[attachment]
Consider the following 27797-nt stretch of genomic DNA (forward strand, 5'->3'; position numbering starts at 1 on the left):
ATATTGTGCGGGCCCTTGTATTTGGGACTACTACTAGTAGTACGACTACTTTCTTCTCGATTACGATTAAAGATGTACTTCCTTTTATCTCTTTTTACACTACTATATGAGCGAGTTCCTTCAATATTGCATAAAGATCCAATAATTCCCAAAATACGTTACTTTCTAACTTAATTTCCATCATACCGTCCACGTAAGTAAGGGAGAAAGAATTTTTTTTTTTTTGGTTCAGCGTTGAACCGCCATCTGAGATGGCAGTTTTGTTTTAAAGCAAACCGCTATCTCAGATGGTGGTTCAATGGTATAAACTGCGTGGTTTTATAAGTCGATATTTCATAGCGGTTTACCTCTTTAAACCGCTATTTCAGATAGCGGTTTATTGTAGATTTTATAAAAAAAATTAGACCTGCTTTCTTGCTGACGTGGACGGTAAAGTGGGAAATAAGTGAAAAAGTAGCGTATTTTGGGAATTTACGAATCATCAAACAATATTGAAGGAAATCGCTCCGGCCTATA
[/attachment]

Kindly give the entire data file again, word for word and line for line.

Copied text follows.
Consider the following 27797-nt stretch of genomic DNA (forward strand, 5'->3'; position numbering starts at 1 on the left):
ATATTGTGCGGGCCCTTGTATTTGGGACTACTACTAGTAGTACGACTACTTTCTTCTCGATTACGATTAAAGATGTACTTCCTTTTATCTCTTTTTACACTACTATATGAGCGAGTTCCTTCAATATTGCATAAAGATCCAATAATTCCCAAAATACGTTACTTTCTAACTTAATTTCCATCATACCGTCCACGTAAGTAAGGGAGAAAGAATTTTTTTTTTTTTGGTTCAGCGTTGAACCGCCATCTGAGATGGCAGTTTTGTTTTAAAGCAAACCGCTATCTCAGATGGTGGTTCAATGGTATAAACTGCGTGGTTTTATAAGTCGATATTTCATAGCGGTTTACCTCTTTAAACCGCTATTTCAGATAGCGGTTTATTGTAGATTTTATAAAAAAAATTAGACCTGCTTTCTTGCTGACGTGGACGGTAAAGTGGGAAATAAGTGAAAAAGTAGCGTATTTTGGGAATTTACGAATCATCAAACAATATTGAAGGAAATCGCTCCGGCCTATA